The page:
for colored girls who have considered suicide / when the rainbow is enuf

by Ntozake Shange
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Last Updated on October 26, 2018, by eNotes Editorial. Word Count: 1131

All the ladies come onto the stage and freeze in positions of distress. The lady in brown calls upon the others to sing a black girl’s song, to give her words and to bring her out of herself. Each lady declares her origins—the lady in brown outside Chicago, the lady in yellow outside Detroit, the lady in purple outside Houston, the lady in red outside Baltimore, the lady in green outside San Francisco, the lady in blue outside Manhattan, and the lady in orange outside St. Louis. Then they begin to sing songs of infancy and childhood: “Mama’s Little Baby Likes Shortnin’ Bread” and “Little Sally Walker.”

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The lady in yellow tells the story of graduation night when she was the only virgin in the crowd. She drank and danced and went out to the parking lot with Bobby, where she made love to him in the back seat of a Buick. The lady in blue then relates how, pretending she was Puerto Rican, she ran away at sixteen to the South Bronx to dance with Willie Colón, the famous salsa musician. When he did not show up at the dance hall, she got mad, refused to dance with anyone, and started yelling in English. Later she was possessed by the subtle blues of Archie Shepp, and she recited her poem as a thank-you for music that she loved “more than poem.”

The lady in red recites a note attached to a plant she gave to her lover when she ended the affair. She loved him for eight months, two weeks, and a day; was stood up four times; left him presents, poems, and plants; drove miles to see him before work; and finally decided that her experiment of debasing herself to gain love was a failure. All of the ladies then dance to Willie Colón’s “Che Che Cole”—they dance to keep from crying and to keep from dying.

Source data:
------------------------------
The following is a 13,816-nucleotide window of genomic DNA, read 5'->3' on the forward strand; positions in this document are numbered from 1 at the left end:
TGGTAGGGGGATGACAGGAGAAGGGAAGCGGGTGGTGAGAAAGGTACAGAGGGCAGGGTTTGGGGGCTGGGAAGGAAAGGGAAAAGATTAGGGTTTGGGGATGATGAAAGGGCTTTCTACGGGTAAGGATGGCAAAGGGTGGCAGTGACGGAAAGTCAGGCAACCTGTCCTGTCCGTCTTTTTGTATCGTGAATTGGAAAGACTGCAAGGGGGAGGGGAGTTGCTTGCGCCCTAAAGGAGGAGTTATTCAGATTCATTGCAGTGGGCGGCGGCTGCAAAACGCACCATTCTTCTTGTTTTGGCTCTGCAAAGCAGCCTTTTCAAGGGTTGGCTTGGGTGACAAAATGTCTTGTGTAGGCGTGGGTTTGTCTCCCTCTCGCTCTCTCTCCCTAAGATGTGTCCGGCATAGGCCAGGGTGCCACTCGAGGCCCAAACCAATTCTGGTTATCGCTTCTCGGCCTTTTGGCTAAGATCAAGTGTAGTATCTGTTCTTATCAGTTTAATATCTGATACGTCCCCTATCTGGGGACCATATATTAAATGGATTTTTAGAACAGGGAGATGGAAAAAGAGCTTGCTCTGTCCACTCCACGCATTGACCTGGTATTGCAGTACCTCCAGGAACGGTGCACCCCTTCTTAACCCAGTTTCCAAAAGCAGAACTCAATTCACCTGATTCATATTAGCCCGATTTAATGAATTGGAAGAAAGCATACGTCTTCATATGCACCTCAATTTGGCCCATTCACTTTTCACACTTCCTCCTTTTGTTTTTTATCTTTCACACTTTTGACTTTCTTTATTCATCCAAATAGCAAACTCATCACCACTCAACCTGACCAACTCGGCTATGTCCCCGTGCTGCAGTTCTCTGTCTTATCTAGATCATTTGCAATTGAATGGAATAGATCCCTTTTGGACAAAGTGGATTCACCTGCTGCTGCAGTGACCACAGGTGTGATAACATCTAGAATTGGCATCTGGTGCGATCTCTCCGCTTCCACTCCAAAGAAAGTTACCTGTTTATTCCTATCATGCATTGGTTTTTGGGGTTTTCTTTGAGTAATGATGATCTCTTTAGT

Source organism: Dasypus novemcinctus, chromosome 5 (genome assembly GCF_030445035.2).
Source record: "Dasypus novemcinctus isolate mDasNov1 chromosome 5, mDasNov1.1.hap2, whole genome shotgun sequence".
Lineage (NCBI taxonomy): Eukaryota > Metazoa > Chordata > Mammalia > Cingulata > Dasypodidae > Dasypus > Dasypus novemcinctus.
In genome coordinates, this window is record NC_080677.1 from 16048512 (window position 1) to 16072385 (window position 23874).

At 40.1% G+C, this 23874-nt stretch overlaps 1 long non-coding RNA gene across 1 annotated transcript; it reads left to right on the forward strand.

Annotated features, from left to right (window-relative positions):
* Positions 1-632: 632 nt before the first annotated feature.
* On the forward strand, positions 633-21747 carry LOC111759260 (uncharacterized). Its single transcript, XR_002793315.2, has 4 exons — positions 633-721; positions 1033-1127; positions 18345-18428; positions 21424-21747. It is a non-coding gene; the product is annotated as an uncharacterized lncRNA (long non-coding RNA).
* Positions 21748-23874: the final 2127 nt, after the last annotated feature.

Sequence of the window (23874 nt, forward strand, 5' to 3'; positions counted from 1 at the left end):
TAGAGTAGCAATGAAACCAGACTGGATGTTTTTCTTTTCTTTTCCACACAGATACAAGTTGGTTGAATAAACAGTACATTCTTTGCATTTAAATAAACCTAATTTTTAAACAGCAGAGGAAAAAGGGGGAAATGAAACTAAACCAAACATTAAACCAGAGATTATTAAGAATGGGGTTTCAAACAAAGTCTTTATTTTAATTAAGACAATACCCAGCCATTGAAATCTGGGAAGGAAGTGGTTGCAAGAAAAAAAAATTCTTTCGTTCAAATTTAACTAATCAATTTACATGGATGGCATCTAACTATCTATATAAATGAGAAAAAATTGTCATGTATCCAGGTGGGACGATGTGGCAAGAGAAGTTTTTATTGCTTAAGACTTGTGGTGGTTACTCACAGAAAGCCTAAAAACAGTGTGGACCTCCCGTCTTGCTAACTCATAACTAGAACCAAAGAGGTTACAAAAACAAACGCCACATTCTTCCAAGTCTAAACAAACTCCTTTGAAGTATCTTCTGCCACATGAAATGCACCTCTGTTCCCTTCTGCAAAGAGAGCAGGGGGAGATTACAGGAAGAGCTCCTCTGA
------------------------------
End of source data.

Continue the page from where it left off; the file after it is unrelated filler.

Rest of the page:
A sudden light change stops the dancing, and the ladies in green, yellow, orange, and brown leave the stage. The ladies in red, blue, and purple discuss how difficult it is to press rape charges against someone you know, someone who took you out to dinner or made dinner for you and then beat you and betrayed you. The nature of rape changed; it haunts the places and people where companionship is sought. When the light again changes, the ladies are hit by an imaginary slap. The ladies in red and purple exit. The lady in blue reveals her experience of a lonely abortion. She went alone because she did not want anyone to see her or to know that she was pregnant and ashamed. After her monologue, she exits the stage.

Soft, deep music is heard and voices call “Sechita.” The lady in purple enters and describes the quadroon balls in St. Louis and the gambling boats on the Mississippi. She narrates the story of Sechita, as the lady in green dances her life. Sechita dances in a creole carnival after the wrestlers finish their match; she dances the dance of Nefertiti, of the Egyptian goddess of love and creativity, of the rituals of the second millennium, and then she leaves the stage. Portraying an eight-year-old girl in St. Louis, the lady in brown explains how she was disqualified from a library reading contest because she reported on a book from the Adult Reading Room. The book, a biography of Toussaint L’Ouverture, the liberator of Haiti, introduced her to her first black hero, and she fell in love with him and decided to run away to Haiti. When she got down to the docks, she met a little boy whose name was Toussaint Jones, and she decided that they might be able to move some of their own spirits down by the river in St. Louis, 1955.

The lady in red follows with the tale of a dazzling coquette who lured men to her bed and made divine love to them. At four-thirty in the morning she arose, bathed, and became herself, an ordinary brown-braided woman who chased the men from her bed, wrote accounts of her...

(The entire section contains 1131 words.)

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